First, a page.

This article argues that Herland models a divergent proto-environmentalism that paradoxically imagines humanity as nature’s guide and master even while depicting humanity and nature as truly coextensive. In Gilman’s best-known novel can be found the most coherent distillation of her broader attempt, scattered throughout her nonfiction and theoretical writings, to embrace human management theoretically and refuse to idealize wilderness while still valuing nonhuman life and environments. Yet the novel form allows Gilman to do something unavailable in the abstract mode of theory: to truly envision the living of such a world. In the resulting system, she places humanity at the helm of a nature that she paints as destructive and wasteful (when unmanaged), ultimately charging the human species with improving nature away from the very naturalness that makes it so unsatisfactory to her—a process that begins with improving humanity itself. Through a process that I will call backgrounding, Gilman reduces the distinction between the narrative foreground and descriptive background while also imagining an economic system of ambient labor that puts the economy in greater harmony with the social and physical environment upon which it relies.
The Stock Ticker in the Garden: The Octopus, American Literary Naturalism, and Capitalocene Aesthetics
This essay argues that American literary naturalism engages with the Anthropocene at the moment it began to be visible, the turn of the twentieth century, and specifically identifies the role of finance in precipitating the crisis. Frank Norris’s The Octopus (1901) and The Pit (1903) offer a case study of a naturalist Capitalocene aesthetics, one capable of capturing global capitalism’s destructive planetary agency. As a student at the University of California at Berkeley, Frank Norris was exposed to Joseph LeConte’s influential theory of the Psychozoic era, a proto-Anthropocene theory from 1877 that named a new unit of geologic time in light of humanity’s status as a transformative planetary force. Norris adapted this theory into a critique of a rapidly globalizing capitalism’s effects on the planet and the natural world, particularly the structures of agricultural capitalism in which complex financial transactions led to destructive wheat monocultures. This critique anticipated the Capitalocene, a contemporary offshoot of the Anthropocene theory arguing that capitalism (rather than humanity per se) is responsible for the present planetary crisis. The vehicle of Norris’s critique is his multimedia landscape descriptions, which invoke and subvert Romantic landscape aesthetics through painterly language and visual paradox. At the center of this aesthetics is a contradiction in individual and collective agency that is also central to life and art in the Capitalocene: confronted with an anthropogenic landscape that is both destroyed and made sublime by the structures of capitalism, individual viewers both feel powerless in the face of the force it represents and feel themselves implicated in its creation, despite different levels of responsibility.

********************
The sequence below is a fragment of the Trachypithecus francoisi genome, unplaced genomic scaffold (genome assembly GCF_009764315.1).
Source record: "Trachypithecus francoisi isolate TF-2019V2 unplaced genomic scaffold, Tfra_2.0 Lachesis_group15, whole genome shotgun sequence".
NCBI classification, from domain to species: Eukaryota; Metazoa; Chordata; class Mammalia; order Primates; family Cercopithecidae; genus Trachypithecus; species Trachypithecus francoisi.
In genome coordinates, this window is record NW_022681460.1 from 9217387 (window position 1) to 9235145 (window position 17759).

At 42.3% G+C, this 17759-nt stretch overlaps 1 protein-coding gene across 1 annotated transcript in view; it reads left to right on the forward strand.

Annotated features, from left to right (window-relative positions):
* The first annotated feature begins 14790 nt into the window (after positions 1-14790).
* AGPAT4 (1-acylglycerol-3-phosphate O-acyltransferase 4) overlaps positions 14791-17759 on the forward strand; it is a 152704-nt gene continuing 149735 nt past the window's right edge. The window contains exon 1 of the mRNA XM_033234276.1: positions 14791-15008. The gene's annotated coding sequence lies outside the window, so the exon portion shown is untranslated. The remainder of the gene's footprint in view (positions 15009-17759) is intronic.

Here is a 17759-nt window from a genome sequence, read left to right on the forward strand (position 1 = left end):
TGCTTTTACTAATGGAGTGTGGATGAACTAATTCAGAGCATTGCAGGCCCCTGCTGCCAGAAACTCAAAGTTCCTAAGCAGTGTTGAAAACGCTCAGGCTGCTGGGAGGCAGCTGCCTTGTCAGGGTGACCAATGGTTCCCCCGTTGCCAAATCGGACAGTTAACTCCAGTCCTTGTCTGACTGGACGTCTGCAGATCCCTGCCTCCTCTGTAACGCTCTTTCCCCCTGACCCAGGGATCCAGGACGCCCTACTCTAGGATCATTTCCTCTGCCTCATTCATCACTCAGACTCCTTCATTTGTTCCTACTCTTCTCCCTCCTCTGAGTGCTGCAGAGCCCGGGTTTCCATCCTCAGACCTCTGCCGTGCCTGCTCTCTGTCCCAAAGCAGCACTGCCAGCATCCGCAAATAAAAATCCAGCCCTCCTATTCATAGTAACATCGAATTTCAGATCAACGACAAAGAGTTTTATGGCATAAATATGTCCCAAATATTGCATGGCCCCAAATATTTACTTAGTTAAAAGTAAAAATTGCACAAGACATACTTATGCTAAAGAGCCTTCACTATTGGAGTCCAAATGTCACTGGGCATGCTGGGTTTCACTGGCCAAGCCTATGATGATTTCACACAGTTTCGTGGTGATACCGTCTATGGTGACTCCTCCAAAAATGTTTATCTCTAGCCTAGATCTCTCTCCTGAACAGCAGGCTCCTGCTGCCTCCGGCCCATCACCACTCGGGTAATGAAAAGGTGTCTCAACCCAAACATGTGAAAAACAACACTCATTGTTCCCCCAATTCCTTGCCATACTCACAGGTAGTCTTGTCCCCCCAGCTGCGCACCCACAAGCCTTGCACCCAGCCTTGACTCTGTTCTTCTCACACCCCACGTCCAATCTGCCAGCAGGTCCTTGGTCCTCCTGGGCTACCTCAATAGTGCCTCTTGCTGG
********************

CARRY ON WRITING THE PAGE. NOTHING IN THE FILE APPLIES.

George R. Stewart’s Earth Abides (1949) is a classic American post-apocalypse novel, but it is also a thought experiment examining humanity’s changing role on Earth that closely reflects the shift from a deterministic paradigm of ecological succession to one emphasizing contingency and human impact. Enmeshed in a community of scientists involved in the debate, Stewart creates a theory of environmentally embedded history in which human agency is understood as a partnership with the natural environment. By attending to Stewart’s network of scientific influences, this article seeks to transcend the “antagonistic wilderness” reading of post-apocalyptic ecologies.
On April 23rd, 2013, the Associated Press Twitter account announced that two explosions had damaged the White House, injuring then-president Barack Obama. At that point, nobody knew how badly, but the reports were enough to cause panic.
The history of environmentalist thought is structured, as often as not, by too much and too many: too much stuff, too many people; too much deforestation, too many poisoned aquifers. Capitalism, as its supporters and critics alike would surely agree, thrives on exactly this too-muchness. Growth is its sole commandment.